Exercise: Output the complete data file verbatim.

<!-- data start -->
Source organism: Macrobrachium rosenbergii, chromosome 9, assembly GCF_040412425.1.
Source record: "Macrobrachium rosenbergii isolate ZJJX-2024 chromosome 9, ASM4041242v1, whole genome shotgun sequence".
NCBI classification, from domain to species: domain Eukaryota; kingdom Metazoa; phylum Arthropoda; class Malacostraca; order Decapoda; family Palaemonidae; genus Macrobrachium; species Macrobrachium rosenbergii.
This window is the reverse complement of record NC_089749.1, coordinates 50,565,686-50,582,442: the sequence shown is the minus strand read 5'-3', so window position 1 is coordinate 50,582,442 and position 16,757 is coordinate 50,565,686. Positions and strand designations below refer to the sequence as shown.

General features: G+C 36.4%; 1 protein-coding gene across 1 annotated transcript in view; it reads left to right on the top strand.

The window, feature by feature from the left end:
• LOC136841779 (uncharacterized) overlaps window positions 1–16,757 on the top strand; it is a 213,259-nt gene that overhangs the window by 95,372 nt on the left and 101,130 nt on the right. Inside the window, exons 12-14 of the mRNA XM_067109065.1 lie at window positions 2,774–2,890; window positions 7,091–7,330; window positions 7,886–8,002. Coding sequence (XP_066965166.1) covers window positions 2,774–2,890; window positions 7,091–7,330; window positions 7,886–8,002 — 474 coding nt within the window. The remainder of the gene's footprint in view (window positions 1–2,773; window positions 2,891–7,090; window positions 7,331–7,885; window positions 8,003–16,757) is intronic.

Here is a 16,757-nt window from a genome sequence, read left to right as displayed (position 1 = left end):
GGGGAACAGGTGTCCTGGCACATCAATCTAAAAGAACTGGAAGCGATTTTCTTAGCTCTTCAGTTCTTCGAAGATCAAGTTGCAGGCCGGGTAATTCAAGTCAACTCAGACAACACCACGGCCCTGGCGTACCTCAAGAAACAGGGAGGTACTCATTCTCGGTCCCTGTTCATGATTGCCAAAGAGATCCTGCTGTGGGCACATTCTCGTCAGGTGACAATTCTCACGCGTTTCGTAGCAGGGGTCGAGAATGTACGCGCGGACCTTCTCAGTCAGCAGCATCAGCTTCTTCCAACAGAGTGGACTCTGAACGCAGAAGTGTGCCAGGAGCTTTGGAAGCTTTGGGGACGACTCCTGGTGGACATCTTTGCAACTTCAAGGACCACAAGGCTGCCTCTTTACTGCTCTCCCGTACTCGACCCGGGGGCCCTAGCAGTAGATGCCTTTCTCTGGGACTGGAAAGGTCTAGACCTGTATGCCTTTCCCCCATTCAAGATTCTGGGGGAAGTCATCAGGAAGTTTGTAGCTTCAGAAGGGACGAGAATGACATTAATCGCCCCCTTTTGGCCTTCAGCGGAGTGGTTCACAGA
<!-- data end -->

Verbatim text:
Source organism: Macrobrachium rosenbergii, chromosome 9, assembly GCF_040412425.1.
Source record: "Macrobrachium rosenbergii isolate ZJJX-2024 chromosome 9, ASM4041242v1, whole genome shotgun sequence".
NCBI classification, from domain to species: domain Eukaryota; kingdom Metazoa; phylum Arthropoda; class Malacostraca; order Decapoda; family Palaemonidae; genus Macrobrachium; species Macrobrachium rosenbergii.
This window is the reverse complement of record NC_089749.1, coordinates 50,565,686-50,582,442: the sequence shown is the minus strand read 5'-3', so window position 1 is coordinate 50,582,442 and position 16,757 is coordinate 50,565,686. Positions and strand designations below refer to the sequence as shown.

General features: G+C 36.4%; 1 protein-coding gene across 1 annotated transcript in view; it reads left to right on the top strand.

The window, feature by feature from the left end:
• LOC136841779 (uncharacterized) overlaps window positions 1–16,757 on the top strand; it is a 213,259-nt gene that overhangs the window by 95,372 nt on the left and 101,130 nt on the right. Inside the window, exons 12-14 of the mRNA XM_067109065.1 lie at window positions 2,774–2,890; window positions 7,091–7,330; window positions 7,886–8,002. Coding sequence (XP_066965166.1) covers window positions 2,774–2,890; window positions 7,091–7,330; window positions 7,886–8,002 — 474 coding nt within the window. The remainder of the gene's footprint in view (window positions 1–2,773; window positions 2,891–7,090; window positions 7,331–7,885; window positions 8,003–16,757) is intronic.

Here is a 16,757-nt window from a genome sequence, read left to right as displayed (position 1 = left end):
GGGGAACAGGTGTCCTGGCACATCAATCTAAAAGAACTGGAAGCGATTTTCTTAGCTCTTCAGTTCTTCGAAGATCAAGTTGCAGGCCGGGTAATTCAAGTCAACTCAGACAACACCACGGCCCTGGCGTACCTCAAGAAACAGGGAGGTACTCATTCTCGGTCCCTGTTCATGATTGCCAAAGAGATCCTGCTGTGGGCACATTCTCGTCAGGTGACAATTCTCACGCGTTTCGTAGCAGGGGTCGAGAATGTACGCGCGGACCTTCTCAGTCAGCAGCATCAGCTTCTTCCAACAGAGTGGACTCTGAACGCAGAAGTGTGCCAGGAGCTTTGGAAGCTTTGGGGACGACTCCTGGTGGACATCTTTGCAACTTCAAGGACCACAAGGCTGCCTCTTTACTGCTCTCCCGTACTCGACCCGGGGGCCCTAGCAGTAGATGCCTTTCTCTGGGACTGGAAAGGTCTAGACCTGTATGCCTTTCCCCCATTCAAGATTCTGGGGGAAGTCATCAGGAAGTTTGTAGCTTCAGAAGGGACGAGAATGACATTAATCGCCCCCTTTTGGCCTTCAGCGGAGTGGTTCACAGA